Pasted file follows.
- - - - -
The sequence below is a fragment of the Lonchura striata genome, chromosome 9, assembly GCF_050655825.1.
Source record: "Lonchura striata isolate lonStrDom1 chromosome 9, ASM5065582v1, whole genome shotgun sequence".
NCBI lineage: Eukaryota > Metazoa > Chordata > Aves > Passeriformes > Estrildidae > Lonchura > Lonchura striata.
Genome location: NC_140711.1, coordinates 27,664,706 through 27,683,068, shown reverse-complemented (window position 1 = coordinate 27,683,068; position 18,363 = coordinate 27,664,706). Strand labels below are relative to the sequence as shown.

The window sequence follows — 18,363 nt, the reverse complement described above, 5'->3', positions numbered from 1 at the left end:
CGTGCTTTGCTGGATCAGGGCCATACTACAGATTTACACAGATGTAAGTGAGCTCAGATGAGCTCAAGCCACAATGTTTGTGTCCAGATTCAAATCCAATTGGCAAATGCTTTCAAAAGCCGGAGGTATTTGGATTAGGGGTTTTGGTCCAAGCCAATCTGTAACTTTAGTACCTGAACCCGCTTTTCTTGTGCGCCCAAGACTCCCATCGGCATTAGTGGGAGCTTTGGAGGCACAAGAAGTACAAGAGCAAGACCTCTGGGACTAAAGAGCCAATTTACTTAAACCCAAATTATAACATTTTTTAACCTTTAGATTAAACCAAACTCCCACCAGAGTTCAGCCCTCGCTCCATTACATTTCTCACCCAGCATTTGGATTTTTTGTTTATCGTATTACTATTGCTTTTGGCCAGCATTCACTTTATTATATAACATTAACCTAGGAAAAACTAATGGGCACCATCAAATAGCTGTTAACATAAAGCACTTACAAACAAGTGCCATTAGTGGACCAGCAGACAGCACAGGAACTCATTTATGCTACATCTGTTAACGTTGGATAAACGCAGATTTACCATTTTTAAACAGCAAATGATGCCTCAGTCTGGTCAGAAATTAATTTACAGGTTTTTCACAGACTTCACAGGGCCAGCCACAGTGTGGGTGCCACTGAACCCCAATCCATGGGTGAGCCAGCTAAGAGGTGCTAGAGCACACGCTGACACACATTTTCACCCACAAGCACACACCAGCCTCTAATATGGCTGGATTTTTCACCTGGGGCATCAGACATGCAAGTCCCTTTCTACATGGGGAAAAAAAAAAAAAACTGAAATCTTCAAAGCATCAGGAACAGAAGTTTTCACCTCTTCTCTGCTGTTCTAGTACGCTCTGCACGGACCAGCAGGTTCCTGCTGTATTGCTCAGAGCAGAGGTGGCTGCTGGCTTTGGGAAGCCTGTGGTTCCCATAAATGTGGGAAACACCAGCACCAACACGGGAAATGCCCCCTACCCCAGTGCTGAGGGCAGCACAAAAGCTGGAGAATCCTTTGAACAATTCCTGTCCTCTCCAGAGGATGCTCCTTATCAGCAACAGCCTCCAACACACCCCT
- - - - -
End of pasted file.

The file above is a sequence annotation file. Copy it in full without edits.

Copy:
The sequence below is a fragment of the Lonchura striata genome, chromosome 9, assembly GCF_050655825.1.
Source record: "Lonchura striata isolate lonStrDom1 chromosome 9, ASM5065582v1, whole genome shotgun sequence".
NCBI lineage: Eukaryota > Metazoa > Chordata > Aves > Passeriformes > Estrildidae > Lonchura > Lonchura striata.
Genome location: NC_140711.1, coordinates 27,664,706 through 27,683,068, shown reverse-complemented (window position 1 = coordinate 27,683,068; position 18,363 = coordinate 27,664,706). Strand labels below are relative to the sequence as shown.

The window sequence follows — 18,363 nt, the reverse complement described above, 5'->3', positions numbered from 1 at the left end:
CGTGCTTTGCTGGATCAGGGCCATACTACAGATTTACACAGATGTAAGTGAGCTCAGATGAGCTCAAGCCACAATGTTTGTGTCCAGATTCAAATCCAATTGGCAAATGCTTTCAAAAGCCGGAGGTATTTGGATTAGGGGTTTTGGTCCAAGCCAATCTGTAACTTTAGTACCTGAACCCGCTTTTCTTGTGCGCCCAAGACTCCCATCGGCATTAGTGGGAGCTTTGGAGGCACAAGAAGTACAAGAGCAAGACCTCTGGGACTAAAGAGCCAATTTACTTAAACCCAAATTATAACATTTTTTAACCTTTAGATTAAACCAAACTCCCACCAGAGTTCAGCCCTCGCTCCATTACATTTCTCACCCAGCATTTGGATTTTTTGTTTATCGTATTACTATTGCTTTTGGCCAGCATTCACTTTATTATATAACATTAACCTAGGAAAAACTAATGGGCACCATCAAATAGCTGTTAACATAAAGCACTTACAAACAAGTGCCATTAGTGGACCAGCAGACAGCACAGGAACTCATTTATGCTACATCTGTTAACGTTGGATAAACGCAGATTTACCATTTTTAAACAGCAAATGATGCCTCAGTCTGGTCAGAAATTAATTTACAGGTTTTTCACAGACTTCACAGGGCCAGCCACAGTGTGGGTGCCACTGAACCCCAATCCATGGGTGAGCCAGCTAAGAGGTGCTAGAGCACACGCTGACACACATTTTCACCCACAAGCACACACCAGCCTCTAATATGGCTGGATTTTTCACCTGGGGCATCAGACATGCAAGTCCCTTTCTACATGGGGAAAAAAAAAAAAAACTGAAATCTTCAAAGCATCAGGAACAGAAGTTTTCACCTCTTCTCTGCTGTTCTAGTACGCTCTGCACGGACCAGCAGGTTCCTGCTGTATTGCTCAGAGCAGAGGTGGCTGCTGGCTTTGGGAAGCCTGTGGTTCCCATAAATGTGGGAAACACCAGCACCAACACGGGAAATGCCCCCTACCCCAGTGCTGAGGGCAGCACAAAAGCTGGAGAATCCTTTGAACAATTCCTGTCCTCTCCAGAGGATGCTCCTTATCAGCAACAGCCTCCAACACACCCCT